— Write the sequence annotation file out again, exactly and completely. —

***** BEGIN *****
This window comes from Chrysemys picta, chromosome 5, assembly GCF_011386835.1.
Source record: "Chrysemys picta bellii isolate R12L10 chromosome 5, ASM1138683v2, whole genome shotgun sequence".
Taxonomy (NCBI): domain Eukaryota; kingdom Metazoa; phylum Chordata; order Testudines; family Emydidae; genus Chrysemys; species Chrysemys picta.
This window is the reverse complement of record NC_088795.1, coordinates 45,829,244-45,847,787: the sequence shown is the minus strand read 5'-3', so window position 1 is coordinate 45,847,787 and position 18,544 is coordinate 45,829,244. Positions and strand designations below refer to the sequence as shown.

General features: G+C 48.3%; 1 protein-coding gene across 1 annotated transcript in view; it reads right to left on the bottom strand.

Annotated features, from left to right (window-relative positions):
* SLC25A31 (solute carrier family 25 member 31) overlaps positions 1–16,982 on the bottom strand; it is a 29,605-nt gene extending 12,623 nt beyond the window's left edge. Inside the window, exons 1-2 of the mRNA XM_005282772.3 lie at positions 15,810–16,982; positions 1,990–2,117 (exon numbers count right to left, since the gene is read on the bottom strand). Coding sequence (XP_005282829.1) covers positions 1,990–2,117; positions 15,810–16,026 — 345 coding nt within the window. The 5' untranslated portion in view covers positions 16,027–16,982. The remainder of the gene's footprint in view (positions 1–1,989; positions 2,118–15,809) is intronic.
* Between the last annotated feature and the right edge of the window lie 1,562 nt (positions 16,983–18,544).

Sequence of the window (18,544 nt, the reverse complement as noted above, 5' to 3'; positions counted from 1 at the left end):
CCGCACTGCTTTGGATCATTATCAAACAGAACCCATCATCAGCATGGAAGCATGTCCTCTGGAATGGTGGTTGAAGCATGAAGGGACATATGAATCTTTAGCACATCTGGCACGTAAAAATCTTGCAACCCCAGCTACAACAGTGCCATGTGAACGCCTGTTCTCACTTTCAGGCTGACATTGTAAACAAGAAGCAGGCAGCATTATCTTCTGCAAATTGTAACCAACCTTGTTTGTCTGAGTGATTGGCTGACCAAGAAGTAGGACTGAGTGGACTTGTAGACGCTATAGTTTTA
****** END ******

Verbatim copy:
This window comes from Chrysemys picta, chromosome 5, assembly GCF_011386835.1.
Source record: "Chrysemys picta bellii isolate R12L10 chromosome 5, ASM1138683v2, whole genome shotgun sequence".
Taxonomy (NCBI): domain Eukaryota; kingdom Metazoa; phylum Chordata; order Testudines; family Emydidae; genus Chrysemys; species Chrysemys picta.
This window is the reverse complement of record NC_088795.1, coordinates 45,829,244-45,847,787: the sequence shown is the minus strand read 5'-3', so window position 1 is coordinate 45,847,787 and position 18,544 is coordinate 45,829,244. Positions and strand designations below refer to the sequence as shown.

General features: G+C 48.3%; 1 protein-coding gene across 1 annotated transcript in view; it reads right to left on the bottom strand.

Annotated features, from left to right (window-relative positions):
* SLC25A31 (solute carrier family 25 member 31) overlaps positions 1–16,982 on the bottom strand; it is a 29,605-nt gene extending 12,623 nt beyond the window's left edge. Inside the window, exons 1-2 of the mRNA XM_005282772.3 lie at positions 15,810–16,982; positions 1,990–2,117 (exon numbers count right to left, since the gene is read on the bottom strand). Coding sequence (XP_005282829.1) covers positions 1,990–2,117; positions 15,810–16,026 — 345 coding nt within the window. The 5' untranslated portion in view covers positions 16,027–16,982. The remainder of the gene's footprint in view (positions 1–1,989; positions 2,118–15,809) is intronic.
* Between the last annotated feature and the right edge of the window lie 1,562 nt (positions 16,983–18,544).

Sequence of the window (18,544 nt, the reverse complement as noted above, 5' to 3'; positions counted from 1 at the left end):
CCGCACTGCTTTGGATCATTATCAAACAGAACCCATCATCAGCATGGAAGCATGTCCTCTGGAATGGTGGTTGAAGCATGAAGGGACATATGAATCTTTAGCACATCTGGCACGTAAAAATCTTGCAACCCCAGCTACAACAGTGCCATGTGAACGCCTGTTCTCACTTTCAGGCTGACATTGTAAACAAGAAGCAGGCAGCATTATCTTCTGCAAATTGTAACCAACCTTGTTTGTCTGAGTGATTGGCTGACCAAGAAGTAGGACTGAGTGGACTTGTAGACGCTATAGTTTTA